Tuesday, May 22, 2018

What did Donald Trump do today?

He hid behind the President of South Korea to avoid answering a question about his own Justice Department.

The main agenda at today's joint press appearance with President Moon Jae-in of South Korea was giving Trump a chance to belatedly affect indifference about the prospect of a failed summit meeting with North Korea. (In an attempt to gin up political support back home, Trump had already made major concessions to North Korea: not only did he dignify the Kim regime by agreeing to a peer-to-peer summit meeting, he called Kim Jong-un, the perpetrator of some of the world's worst human rights crimes, "very honorable." Trump also cancelled joint military exercises with South Korea after North Korea demanded it.) But American reporters also asked questions about Trump's latest domestic political firestorm, which led to this exchange:
Q: Mr. President, do you have confidence in Rod Rosenstein?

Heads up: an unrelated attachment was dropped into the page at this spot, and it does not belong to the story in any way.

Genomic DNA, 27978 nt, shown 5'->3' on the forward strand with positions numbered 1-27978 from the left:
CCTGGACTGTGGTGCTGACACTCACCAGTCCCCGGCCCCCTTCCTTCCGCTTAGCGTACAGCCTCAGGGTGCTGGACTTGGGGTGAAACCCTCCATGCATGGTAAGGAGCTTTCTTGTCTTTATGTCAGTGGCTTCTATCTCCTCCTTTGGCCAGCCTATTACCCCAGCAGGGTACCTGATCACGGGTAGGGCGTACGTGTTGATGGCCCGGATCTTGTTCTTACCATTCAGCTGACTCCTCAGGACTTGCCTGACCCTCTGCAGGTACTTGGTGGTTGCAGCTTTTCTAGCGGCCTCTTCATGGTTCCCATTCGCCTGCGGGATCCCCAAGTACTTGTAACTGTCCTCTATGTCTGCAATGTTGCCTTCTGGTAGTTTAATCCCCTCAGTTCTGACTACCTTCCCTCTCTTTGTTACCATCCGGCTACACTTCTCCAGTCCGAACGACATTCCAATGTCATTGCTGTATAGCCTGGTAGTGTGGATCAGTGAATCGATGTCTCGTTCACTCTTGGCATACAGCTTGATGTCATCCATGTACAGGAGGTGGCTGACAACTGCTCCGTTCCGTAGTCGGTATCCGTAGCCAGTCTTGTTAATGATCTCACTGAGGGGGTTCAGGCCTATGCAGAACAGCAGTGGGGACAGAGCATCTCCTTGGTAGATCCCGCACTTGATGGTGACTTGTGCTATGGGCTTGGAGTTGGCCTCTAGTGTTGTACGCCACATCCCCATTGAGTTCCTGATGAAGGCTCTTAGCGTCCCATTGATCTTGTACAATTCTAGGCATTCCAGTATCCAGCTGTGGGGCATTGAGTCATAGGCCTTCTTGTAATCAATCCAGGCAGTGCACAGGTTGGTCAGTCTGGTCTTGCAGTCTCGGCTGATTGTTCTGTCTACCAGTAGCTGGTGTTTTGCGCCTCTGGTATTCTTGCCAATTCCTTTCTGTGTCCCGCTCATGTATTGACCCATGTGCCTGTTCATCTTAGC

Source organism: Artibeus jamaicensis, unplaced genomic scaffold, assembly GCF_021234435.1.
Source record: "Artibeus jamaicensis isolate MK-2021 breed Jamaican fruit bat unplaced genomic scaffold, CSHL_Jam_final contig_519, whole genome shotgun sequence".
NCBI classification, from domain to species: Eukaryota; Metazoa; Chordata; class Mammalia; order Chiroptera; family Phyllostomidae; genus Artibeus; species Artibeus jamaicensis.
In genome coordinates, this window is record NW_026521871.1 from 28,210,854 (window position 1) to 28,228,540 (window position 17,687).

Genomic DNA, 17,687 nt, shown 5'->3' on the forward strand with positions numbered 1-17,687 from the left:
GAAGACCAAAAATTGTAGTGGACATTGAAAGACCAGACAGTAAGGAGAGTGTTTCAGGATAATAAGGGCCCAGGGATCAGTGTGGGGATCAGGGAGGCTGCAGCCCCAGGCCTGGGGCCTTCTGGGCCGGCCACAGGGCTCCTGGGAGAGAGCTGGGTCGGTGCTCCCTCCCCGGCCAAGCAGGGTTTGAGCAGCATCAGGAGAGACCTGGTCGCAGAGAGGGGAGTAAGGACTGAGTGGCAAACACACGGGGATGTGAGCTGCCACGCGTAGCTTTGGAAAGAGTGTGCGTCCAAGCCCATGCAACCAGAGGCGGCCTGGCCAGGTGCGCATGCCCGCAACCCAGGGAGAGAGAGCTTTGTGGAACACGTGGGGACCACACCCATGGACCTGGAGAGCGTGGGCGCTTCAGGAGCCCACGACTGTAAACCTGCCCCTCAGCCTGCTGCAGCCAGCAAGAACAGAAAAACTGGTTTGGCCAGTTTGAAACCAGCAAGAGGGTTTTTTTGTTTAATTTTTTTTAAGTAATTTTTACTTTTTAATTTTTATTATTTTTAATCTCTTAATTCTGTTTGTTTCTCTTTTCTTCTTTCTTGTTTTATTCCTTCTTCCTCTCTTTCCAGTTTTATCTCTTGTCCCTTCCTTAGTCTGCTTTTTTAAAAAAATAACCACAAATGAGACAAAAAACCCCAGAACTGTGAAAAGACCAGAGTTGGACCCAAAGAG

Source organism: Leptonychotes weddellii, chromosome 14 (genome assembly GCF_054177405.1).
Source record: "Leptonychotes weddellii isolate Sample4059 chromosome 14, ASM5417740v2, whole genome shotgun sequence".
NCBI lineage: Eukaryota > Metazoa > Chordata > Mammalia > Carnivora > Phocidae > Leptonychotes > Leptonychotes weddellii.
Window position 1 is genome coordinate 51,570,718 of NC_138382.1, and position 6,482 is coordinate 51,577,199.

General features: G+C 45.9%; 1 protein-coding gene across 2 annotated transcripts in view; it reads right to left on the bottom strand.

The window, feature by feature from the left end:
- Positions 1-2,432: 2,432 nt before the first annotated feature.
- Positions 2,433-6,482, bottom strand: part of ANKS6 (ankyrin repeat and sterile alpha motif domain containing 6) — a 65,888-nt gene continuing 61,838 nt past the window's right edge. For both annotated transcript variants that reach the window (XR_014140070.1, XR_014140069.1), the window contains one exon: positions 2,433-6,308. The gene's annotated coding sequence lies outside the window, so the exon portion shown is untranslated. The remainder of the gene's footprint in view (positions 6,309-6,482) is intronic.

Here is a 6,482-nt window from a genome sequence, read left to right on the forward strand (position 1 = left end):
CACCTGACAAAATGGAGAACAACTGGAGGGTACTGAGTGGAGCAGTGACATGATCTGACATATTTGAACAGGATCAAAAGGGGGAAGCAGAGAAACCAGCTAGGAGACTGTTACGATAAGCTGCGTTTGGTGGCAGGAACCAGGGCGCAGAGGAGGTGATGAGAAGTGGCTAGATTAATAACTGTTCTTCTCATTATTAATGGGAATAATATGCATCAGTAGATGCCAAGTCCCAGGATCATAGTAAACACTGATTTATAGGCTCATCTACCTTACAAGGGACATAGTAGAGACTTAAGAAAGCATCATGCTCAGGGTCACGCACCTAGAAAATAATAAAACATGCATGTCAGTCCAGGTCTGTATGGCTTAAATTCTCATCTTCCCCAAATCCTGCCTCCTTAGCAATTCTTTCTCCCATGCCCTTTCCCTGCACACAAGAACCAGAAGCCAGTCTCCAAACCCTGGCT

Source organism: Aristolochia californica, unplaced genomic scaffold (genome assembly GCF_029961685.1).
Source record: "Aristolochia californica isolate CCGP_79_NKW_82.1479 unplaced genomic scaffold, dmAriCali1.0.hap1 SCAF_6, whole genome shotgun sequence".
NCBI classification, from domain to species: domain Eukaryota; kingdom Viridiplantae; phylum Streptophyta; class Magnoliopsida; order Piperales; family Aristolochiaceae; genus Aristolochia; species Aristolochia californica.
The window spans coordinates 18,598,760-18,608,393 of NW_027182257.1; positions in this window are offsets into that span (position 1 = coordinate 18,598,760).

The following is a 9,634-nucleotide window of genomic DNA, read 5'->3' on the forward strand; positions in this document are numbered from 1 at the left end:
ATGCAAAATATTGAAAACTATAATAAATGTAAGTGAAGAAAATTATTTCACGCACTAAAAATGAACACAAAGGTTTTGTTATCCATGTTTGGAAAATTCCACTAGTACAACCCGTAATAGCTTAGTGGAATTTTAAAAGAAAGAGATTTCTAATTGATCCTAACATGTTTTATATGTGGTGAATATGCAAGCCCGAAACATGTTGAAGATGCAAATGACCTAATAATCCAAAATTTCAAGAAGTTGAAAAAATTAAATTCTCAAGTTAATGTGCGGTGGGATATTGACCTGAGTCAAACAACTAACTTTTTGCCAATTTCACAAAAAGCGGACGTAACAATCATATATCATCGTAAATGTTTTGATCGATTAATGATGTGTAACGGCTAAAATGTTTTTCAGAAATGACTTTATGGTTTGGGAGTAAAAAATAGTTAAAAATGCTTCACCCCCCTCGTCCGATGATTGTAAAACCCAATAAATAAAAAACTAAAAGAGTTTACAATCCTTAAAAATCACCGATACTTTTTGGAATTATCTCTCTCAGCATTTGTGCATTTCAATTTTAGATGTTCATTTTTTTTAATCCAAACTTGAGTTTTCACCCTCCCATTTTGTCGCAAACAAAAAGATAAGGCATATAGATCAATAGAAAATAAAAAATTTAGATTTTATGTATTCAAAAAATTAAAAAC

PRESIDENT TRUMP: What’s your next question, please? 
Q: I’m a reporter from — 
PRESIDENT TRUMP: Excuse me, I have the President of South Korea here, okay? 
Q: Yes, I have a question on — 
PRESIDENT TRUMP: He doesn’t want to hear these questions, if you don’t mind.
Trump has made no secret of the fact that he believes that the Department of Justice's job is to personally protect the president, politically and criminally. (In fact, even the President of the United States is subject to the law, although Trump is not the first president to openly claim otherwise.) By that logic, Deputy Attorney General Rod Rosenstein, who appointed Robert Mueller as a special counsel to investigate Russia's sabotage of the 2016 elections, is a traitor--although not one Trump can easily fire. Lately, though, Trump seems to have concluded that the Russia investigation is more dangerous to him than any political fallout from interfering with it.

Rosenstein, for his part, appears to be slow-walking Trump's demand that the FBI itself be recast as the villain in the Trump-Russia story, which may explain why Trump was unable to even pretend to answer the question.

Who cares?

  • Presidents are subject to the rule of law whether they like it or not.
  • It's bad--and before Trump, pretty much unheard of--for presidents to repeatedly defame their own government.
  • Avoiding a question doesn't solve the problem the question was about.